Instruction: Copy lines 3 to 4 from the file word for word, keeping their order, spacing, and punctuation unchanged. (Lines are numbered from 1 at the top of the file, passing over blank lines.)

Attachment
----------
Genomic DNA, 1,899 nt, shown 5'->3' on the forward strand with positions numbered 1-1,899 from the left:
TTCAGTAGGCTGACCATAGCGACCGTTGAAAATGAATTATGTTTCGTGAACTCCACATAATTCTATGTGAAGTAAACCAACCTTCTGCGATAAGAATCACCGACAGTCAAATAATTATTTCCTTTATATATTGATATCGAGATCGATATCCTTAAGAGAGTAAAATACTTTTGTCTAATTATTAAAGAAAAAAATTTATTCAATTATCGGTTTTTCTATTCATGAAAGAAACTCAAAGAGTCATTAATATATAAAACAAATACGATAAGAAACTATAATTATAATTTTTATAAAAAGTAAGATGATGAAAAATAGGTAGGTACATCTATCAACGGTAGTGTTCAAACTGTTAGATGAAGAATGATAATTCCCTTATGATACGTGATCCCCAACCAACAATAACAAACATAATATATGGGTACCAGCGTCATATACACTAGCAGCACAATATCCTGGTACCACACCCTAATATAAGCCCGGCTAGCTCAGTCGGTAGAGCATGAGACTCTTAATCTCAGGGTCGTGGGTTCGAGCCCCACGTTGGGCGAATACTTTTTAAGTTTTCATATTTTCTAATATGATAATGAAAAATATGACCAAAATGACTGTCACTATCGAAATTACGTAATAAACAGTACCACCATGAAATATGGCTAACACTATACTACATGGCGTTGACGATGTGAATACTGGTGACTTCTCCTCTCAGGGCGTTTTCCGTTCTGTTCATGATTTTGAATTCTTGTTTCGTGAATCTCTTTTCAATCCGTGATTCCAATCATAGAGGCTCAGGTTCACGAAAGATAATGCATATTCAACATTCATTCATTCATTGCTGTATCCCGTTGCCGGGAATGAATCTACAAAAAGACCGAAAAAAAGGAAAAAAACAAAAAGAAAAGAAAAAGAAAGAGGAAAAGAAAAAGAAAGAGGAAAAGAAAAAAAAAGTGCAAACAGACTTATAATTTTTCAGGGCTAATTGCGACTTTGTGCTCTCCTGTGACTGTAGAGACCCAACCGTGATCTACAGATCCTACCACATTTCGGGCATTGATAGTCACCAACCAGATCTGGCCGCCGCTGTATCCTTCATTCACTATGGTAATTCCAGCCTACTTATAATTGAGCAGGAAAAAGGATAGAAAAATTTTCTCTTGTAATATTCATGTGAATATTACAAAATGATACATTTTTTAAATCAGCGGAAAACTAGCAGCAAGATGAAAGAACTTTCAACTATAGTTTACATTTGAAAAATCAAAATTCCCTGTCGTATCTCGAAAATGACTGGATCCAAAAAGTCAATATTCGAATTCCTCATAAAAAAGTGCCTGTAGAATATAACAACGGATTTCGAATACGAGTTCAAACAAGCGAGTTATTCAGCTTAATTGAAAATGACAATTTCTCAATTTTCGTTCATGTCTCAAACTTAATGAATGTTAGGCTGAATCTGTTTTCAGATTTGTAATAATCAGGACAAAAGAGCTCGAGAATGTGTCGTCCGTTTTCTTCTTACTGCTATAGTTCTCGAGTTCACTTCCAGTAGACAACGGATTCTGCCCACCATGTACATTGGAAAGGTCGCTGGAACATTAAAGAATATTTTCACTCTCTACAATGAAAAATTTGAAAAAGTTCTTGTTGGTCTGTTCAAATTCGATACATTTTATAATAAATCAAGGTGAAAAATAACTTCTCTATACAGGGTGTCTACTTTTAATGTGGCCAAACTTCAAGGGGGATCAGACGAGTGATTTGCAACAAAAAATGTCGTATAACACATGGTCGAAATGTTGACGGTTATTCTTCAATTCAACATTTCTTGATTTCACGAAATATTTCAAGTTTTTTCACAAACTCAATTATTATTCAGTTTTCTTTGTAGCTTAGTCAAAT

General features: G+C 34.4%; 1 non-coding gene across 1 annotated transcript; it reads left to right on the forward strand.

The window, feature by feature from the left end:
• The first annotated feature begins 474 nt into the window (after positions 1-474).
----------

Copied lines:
General features: G+C 34.4%; 1 non-coding gene across 1 annotated transcript; it reads left to right on the forward strand.

The window, feature by feature from the left end: